As I and others have insisted from the moment the Mueller Report was released, wait until you’ve read the actual report to judge.
In the meantime, for reasons entirely unclear to me, the Washington Post published an article by Williamsburg, Va., author Ronald G. Shafer this week on the first U.S. president to die in office and the questions of succession that were raised as a result.
It was the 68-year-old hero of the Battle of Tippecanoe and lifelong Whig Party and Henry Clay ally who died: William Henry Harrison. He famously died exactly one month after being sworn in as the ninth U.S. president in April 1841, and the official cause was pneumonia, ostensibly contracted while delivering a two-hour inauguration speech outdoors on a snowy day.
Harrison’s father signed the Declaration of Independence. His grandson became president 48 years later. He won the Battle of Tippecanoe and more against the Native American phalanx of British assets in Indiana during the War of 1812 and became a governor, congressman, senator and diplomat running unsuccessfully for president in 1836, then winning in 1840.
In death, Harrison was succeeded by his vice presidential running mate, John Tyler, who was a “Southern Whig,” sewn onto the ticket in order to achieve a necessary majority. Tyler was no true Whig in the John Quincy Adams-Henry Clay-Abraham Lincoln mould, as Harrison was, but a slave-owning, pro-slavery snake in the grass.
In the lengthy period between the election in November 1840 and the inauguration in March 1841, Harrison had met frequently with Clay, the leader of the Whigs in Congress, who’d won control that year and were set, with Harrison, to call a special session of Congress and usher in a pro-domestic development agenda centered on railroad expansion and economic growth through infrastructure development.
They’d been stymied by 12 years of Democratic misguidance under the savage Andrew Jackson, who killed the means by which the U.S. federally funded its internal improvements, and his New York controller Martin Van Buren that led to the Panic of 1837.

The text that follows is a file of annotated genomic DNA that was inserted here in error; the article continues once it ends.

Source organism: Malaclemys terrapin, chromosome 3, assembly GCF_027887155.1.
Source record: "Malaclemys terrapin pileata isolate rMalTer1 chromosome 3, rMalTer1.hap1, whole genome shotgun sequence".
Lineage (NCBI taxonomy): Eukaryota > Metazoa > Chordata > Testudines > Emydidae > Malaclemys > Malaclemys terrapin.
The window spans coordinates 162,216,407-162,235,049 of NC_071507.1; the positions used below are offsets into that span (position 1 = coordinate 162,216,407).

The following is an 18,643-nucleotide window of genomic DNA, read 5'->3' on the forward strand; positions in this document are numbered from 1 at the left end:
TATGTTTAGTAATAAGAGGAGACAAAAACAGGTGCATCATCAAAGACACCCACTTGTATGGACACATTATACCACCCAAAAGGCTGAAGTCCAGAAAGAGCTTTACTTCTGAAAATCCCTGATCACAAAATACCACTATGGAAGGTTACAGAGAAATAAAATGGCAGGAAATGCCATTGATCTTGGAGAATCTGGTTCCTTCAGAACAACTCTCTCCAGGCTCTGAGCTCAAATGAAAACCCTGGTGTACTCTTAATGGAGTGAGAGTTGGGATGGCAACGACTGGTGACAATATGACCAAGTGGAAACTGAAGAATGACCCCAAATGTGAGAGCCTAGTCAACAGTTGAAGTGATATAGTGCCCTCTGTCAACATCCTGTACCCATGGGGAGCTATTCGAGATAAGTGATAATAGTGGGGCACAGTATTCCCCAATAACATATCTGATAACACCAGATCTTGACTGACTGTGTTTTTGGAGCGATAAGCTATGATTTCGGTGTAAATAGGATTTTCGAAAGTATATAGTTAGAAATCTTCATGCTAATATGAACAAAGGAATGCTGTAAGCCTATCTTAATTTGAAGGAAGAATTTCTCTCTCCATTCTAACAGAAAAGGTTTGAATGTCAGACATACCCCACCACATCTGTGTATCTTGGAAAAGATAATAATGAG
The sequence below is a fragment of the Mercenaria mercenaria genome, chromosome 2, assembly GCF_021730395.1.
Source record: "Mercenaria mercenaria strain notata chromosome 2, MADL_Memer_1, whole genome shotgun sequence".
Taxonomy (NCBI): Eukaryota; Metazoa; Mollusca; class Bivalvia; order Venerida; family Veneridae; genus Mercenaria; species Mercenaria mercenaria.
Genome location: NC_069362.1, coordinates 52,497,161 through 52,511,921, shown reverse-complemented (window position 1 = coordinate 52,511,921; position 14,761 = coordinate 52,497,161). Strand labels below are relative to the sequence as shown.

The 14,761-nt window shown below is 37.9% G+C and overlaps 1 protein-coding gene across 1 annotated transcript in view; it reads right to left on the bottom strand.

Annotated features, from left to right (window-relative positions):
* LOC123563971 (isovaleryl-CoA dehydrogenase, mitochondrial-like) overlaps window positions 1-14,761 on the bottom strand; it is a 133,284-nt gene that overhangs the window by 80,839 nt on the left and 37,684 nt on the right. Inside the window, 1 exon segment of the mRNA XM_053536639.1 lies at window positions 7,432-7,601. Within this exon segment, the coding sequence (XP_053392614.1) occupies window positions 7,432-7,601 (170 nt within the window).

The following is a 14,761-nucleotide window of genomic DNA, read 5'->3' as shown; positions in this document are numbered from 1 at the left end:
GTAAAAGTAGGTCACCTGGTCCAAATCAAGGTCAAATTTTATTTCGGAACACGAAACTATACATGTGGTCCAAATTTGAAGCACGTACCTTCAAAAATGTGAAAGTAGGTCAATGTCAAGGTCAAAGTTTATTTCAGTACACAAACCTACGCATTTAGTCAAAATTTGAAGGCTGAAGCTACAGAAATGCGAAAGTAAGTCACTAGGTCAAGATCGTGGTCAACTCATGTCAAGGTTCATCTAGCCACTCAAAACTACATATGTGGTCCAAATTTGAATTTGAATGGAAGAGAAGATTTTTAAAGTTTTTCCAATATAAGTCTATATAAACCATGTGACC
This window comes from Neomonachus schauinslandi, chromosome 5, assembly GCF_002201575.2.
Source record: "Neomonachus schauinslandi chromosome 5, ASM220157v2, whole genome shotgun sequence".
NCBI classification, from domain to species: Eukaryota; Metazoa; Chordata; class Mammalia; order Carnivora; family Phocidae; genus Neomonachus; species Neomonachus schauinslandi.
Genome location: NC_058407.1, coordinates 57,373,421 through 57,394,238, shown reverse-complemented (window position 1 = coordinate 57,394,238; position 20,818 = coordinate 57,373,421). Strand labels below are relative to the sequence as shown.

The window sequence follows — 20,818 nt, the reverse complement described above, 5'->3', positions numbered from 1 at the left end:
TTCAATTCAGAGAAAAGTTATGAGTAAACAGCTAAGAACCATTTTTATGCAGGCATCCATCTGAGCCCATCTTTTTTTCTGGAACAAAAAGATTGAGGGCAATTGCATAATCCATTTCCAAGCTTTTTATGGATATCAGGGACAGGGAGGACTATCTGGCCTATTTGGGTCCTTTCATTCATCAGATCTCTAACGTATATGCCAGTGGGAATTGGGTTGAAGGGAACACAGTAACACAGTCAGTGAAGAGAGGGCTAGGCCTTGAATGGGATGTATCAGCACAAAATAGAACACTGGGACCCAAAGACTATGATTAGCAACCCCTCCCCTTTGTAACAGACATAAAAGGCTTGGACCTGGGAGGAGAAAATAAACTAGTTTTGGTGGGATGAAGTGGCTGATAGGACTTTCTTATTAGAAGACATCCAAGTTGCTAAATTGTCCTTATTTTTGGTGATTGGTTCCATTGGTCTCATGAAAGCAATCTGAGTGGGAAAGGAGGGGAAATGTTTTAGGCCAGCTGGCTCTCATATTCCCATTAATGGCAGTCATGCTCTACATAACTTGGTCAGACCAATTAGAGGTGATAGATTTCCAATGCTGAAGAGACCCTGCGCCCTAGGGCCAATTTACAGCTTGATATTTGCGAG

But the entire Whig agenda was wiped out when, following the untimely death of Harrison, Tyler assumed the presidency and proceeded to veto every facet of the Whig program that Clay got passed in Congress.
The Harrison cabinet was dumb-struck and resigned en masse. Tyler was expelled from the Whig party and became a man without support from either party during his one sad term. His sole achievement was to arrange the entry of Texas as a slave state into the Union, thereby moving the country one step closer to Civil War. When Civil War broke out in 1861, Tyler sided with the south and became a member of the Confederate House of Representatives.
If the country was, as Shafer pointed out, ill equipped to address the issue of the succession of the presidency at the time of Harrison’s death, it was not only because the death was the first of a sitting president in office, but also because the sharp ideological differences between Harrison and Tyler were well known and a great disruption was caused in anticipation of the huge political shift that was coming.
I took a keen interest in all of this in the wake of the attempted assassination of Ronald Reagan in 1981, and my research quickly brought me to what I think would have been an appropriate hypothesis. Given what was at stake, given how the death of Harrison so sharply changed the political landscape, wouldn’t it be plausible to explore whether or not Harrison was done in by foul play?
My research only further confirmed the validity of this hypothesis, and I presented my fascinating findings in an article in early 1981 entitled, “Qui Bono? The Assassination of William Henry Harrison,” published in an obscure politically marginal newspaper (par for the course for me then).
I reprinted it in my own newspaper, the Falls Church News-Press in 2005, which now owns the copyright, and it can be read in full on my website at bit.ly/2FKO3JC, for anyone interested.
The case is a compelling one. To be continued.